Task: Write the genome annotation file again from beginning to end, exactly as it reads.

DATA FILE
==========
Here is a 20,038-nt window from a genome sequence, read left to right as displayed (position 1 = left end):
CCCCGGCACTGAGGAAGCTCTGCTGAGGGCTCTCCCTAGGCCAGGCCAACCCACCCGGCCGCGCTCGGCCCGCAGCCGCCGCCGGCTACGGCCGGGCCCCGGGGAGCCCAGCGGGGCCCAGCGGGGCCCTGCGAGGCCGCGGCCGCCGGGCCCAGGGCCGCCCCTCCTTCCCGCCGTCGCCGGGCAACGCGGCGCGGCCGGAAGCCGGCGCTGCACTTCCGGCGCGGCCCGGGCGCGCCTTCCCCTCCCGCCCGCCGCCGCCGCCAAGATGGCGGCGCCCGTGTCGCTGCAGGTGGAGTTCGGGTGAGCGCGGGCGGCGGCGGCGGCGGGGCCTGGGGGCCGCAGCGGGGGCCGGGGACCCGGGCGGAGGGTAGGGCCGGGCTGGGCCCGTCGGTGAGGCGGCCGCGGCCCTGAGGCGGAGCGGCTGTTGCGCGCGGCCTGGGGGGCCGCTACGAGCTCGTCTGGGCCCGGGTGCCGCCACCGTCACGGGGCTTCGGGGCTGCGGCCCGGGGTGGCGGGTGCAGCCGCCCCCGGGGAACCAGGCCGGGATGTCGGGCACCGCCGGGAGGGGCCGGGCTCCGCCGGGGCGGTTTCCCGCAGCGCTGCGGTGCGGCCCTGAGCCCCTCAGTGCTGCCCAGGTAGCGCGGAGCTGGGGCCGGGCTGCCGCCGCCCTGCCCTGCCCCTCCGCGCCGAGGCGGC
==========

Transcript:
Here is a 20,038-nt window from a genome sequence, read left to right as displayed (position 1 = left end):
CCCCGGCACTGAGGAAGCTCTGCTGAGGGCTCTCCCTAGGCCAGGCCAACCCACCCGGCCGCGCTCGGCCCGCAGCCGCCGCCGGCTACGGCCGGGCCCCGGGGAGCCCAGCGGGGCCCAGCGGGGCCCTGCGAGGCCGCGGCCGCCGGGCCCAGGGCCGCCCCTCCTTCCCGCCGTCGCCGGGCAACGCGGCGCGGCCGGAAGCCGGCGCTGCACTTCCGGCGCGGCCCGGGCGCGCCTTCCCCTCCCGCCCGCCGCCGCCGCCAAGATGGCGGCGCCCGTGTCGCTGCAGGTGGAGTTCGGGTGAGCGCGGGCGGCGGCGGCGGCGGGGCCTGGGGGCCGCAGCGGGGGCCGGGGACCCGGGCGGAGGGTAGGGCCGGGCTGGGCCCGTCGGTGAGGCGGCCGCGGCCCTGAGGCGGAGCGGCTGTTGCGCGCGGCCTGGGGGGCCGCTACGAGCTCGTCTGGGCCCGGGTGCCGCCACCGTCACGGGGCTTCGGGGCTGCGGCCCGGGGTGGCGGGTGCAGCCGCCCCCGGGGAACCAGGCCGGGATGTCGGGCACCGCCGGGAGGGGCCGGGCTCCGCCGGGGCGGTTTCCCGCAGCGCTGCGGTGCGGCCCTGAGCCCCTCAGTGCTGCCCAGGTAGCGCGGAGCTGGGGCCGGGCTGCCGCCGCCCTGCCCTGCCCCTCCGCGCCGAGGCGGC